And that was it in terms of medical intervention until I was 14. My parents were raised in 1930s rural America, and though very intelligent (each being the first in their family to go to college), they came from a culture in which you avoided doctors. My father told me to stay away from doctors, because they'll always find something wrong (kind of like a car dealer will always try to sell you a car).

Once when I was perhaps seven, a tiny piece of mica sparkle from our spray-on ceiling fell into my eye. It hurt, worse than having an eyelash in there. My parents told me that it would wash out by itself. It stayed in there for days. They kept coaching me to hang my head and let the tears wash it out. I tried this, for hours at a time. After a week of this (maybe it was only five days), my father took me to an ophthalmologist. The doctor had me look into a scope while he maneuvered an instrument up to my eye. He said "Got it," and instantly I felt better.

"That's it?" I said.

"That's it."

He had suctioned it out with a tiny tube. I had been prepared for excruciating pain, blood, bandages.

Accordingly, when I proved unable to defecate normally, they didn't take me to doctor after doctor like contemporary parents would. And I spent 11 or 12 years in shame, with crap in my pants, feeling like a failure. My mother and father knew I was soiling myself, there was no hiding the laundry. My sisters knew too.

I developed an appetite for water which stayed with me throughout my entire childhood. I wasn't thirsty so much as I really enjoyed drinking lots of water, three or four tall glasses with every meal. Probably, in total, half a gallon. I think this was my body's way of getting rid of the feces.

I was continually constipated, and yet my body had to get rid of the poop, so my system watered some of it down so it could ooze around the side of the block. To this day I still don't know quite when it came out. I think it must have leaked out very gradually at all times. Once in a while, it oozed just a bit during the attacks, which I tried to hold back by crossing my legs and squeezing. This was a frequent posture for me, and there is even a picture of me doing it during a photo my mom took of us. Everyone thinks that smile on my face is cute, and that I look so mature and relaxed for six. But I still remember posing for that photo, and the queasy pain I was feeling. I look very composed, next to my sisters, leaning against a wall with my legs casually crossed, but my arms open. I was in a moment of crisis right then. Judging by the photo, I was good at masking the problem. To my knowledge, no one ever caught me trying to hold back an attack, and I think it was only once that some kid asked me if I was feeling OK.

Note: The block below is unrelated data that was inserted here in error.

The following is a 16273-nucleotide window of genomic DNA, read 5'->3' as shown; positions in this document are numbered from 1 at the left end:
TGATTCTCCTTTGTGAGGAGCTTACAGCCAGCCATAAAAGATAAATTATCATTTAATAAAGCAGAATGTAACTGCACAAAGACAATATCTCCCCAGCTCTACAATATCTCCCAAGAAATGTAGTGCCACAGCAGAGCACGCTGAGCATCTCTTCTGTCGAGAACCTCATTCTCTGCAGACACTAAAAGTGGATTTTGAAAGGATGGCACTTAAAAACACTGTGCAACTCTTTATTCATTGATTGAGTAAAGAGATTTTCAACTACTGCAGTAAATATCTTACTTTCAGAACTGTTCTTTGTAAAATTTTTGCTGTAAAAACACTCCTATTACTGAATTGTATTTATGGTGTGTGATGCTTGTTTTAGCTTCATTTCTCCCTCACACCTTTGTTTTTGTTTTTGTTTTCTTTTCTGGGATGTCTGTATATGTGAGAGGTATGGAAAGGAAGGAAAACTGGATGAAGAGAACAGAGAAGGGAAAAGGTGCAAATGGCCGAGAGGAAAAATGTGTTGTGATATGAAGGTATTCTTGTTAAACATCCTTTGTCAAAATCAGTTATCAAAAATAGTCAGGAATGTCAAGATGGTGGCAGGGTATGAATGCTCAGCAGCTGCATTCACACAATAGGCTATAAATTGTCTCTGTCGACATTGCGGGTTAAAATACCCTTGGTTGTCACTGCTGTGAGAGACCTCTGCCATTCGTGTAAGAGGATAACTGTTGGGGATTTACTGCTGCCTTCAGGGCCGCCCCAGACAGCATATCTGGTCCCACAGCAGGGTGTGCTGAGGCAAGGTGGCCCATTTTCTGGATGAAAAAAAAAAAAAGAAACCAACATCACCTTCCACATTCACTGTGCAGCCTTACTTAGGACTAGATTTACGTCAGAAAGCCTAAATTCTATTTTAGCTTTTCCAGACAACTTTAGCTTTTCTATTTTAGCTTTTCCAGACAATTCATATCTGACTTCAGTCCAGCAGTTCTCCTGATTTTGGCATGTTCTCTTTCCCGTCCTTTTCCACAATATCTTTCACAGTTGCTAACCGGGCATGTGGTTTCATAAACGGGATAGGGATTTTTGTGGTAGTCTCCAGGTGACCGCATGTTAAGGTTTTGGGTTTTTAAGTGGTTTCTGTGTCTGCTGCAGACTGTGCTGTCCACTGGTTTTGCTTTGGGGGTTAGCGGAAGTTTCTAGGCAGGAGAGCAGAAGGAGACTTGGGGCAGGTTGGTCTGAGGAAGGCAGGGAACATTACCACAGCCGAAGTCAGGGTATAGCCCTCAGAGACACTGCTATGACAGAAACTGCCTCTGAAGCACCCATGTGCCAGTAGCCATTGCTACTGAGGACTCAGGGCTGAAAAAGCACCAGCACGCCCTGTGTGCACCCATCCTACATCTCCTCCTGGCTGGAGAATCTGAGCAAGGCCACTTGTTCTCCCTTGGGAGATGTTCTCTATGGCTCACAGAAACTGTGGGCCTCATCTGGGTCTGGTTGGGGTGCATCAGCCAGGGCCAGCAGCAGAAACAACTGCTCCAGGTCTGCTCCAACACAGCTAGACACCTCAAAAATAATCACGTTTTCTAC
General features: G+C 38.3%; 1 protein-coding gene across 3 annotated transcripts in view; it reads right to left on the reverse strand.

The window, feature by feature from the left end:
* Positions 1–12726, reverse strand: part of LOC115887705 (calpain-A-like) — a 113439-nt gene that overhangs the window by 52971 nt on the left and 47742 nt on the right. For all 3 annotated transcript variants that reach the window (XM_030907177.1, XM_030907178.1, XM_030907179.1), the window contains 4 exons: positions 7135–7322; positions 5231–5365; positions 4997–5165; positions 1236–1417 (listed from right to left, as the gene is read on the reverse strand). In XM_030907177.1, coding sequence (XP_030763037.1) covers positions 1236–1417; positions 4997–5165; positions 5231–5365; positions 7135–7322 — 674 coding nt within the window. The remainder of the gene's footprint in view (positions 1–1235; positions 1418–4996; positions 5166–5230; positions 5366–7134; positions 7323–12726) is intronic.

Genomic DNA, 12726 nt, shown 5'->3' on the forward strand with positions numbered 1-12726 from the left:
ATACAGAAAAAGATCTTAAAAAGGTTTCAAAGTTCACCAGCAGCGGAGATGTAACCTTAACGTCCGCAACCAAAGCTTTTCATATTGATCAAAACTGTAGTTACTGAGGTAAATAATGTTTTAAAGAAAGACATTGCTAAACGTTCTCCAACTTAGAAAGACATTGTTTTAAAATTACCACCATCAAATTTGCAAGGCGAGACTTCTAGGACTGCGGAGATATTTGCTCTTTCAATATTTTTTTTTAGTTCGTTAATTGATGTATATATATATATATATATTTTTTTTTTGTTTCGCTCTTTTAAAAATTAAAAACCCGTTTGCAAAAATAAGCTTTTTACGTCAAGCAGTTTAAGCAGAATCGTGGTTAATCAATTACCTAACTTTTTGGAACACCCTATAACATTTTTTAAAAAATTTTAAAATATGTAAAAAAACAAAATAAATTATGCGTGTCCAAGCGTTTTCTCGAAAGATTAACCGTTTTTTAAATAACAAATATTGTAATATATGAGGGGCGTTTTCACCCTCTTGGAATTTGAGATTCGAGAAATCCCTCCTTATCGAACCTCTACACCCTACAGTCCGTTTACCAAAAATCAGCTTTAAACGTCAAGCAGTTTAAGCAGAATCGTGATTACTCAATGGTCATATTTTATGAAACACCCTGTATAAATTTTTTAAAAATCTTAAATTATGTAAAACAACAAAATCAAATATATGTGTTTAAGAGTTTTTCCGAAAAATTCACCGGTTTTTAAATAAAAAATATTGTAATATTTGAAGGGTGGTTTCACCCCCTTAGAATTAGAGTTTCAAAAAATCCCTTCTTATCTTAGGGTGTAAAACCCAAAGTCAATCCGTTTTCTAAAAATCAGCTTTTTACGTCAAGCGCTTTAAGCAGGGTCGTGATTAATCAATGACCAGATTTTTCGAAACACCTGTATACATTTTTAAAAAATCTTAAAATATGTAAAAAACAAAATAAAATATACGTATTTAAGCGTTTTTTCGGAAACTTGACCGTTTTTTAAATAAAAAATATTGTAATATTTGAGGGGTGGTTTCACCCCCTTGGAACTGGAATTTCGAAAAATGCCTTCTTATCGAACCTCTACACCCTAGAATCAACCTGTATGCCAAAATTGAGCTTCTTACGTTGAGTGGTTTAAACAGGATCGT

Keep in mind that I am unable to digest milk, and I was drinking lots of milk and eating lots of chocolate all the time. Each morning at breakfast, I had a big bowl of cereal with lots of milk. By the time breakfast was over, and I would go downstairs to brush my teeth, my stomach would be hurting. I told me parents this.

"Don't swallow the toothpaste," they said.

After that I was very careful not to swallow any toothpaste. The stomach ache after breakfast kept happening. I kept telling them about it.

"Don't swallow the toothpaste," they said.

"I don't," I said. "I know I don't. I made extra sure to not swallow--"

"Well you must be," they said. "That's why your stomach is hurting." Both my mother and my father said this, at almost the exact same time.

Now before you all go and get outraged, keep in mind that kids -- myself in particular -- put out a lot of bunk, and often -- as I did -- try to alarm and confuse parents with all sorts of verbal tricks. My kids are good kids, and I know it, but I am awed and amazed by how much conflicting information and how many misleading signals they can emit. They're not evil, they're just experimenting.

I myself would have taken the kid to the doctor repeatedly until the problem was solved. But my parents didn't.

I was an abnormally short and skinny child. It runs in the family. But I had a big belly, like a victim of childhood malnutrition. Which, when you think about it, I was. Sort of. At one point when I may have been about nine, a doctor took an X-Ray and reported that my intestines were the size of a full-grown adult's. I attribute this to the fact that my guts were trying to hold so much inside.

So I wound up leaving the house in the morning in clean underwear, and at bedtime peeling off underwear with a sizable amount of flattened feces in it, on average, about the equivalent of one normal daily poop for a child. It was on the dry side, like a tar, or a chewy baked cookie. It must have oozed out in tiny amounts over the course of the day.

At one point my mother conducted a campaign of trying to find out at what time of day it came out. With complete common sense, she said I should figure out when it was happening, and go then to sit on the toilet at that time. When I said I didn't know when it happened, she decided to take the empirical approach. Every hour or so she would pull open the back of my pants and look in there. That must have gone on for a week or several weeks.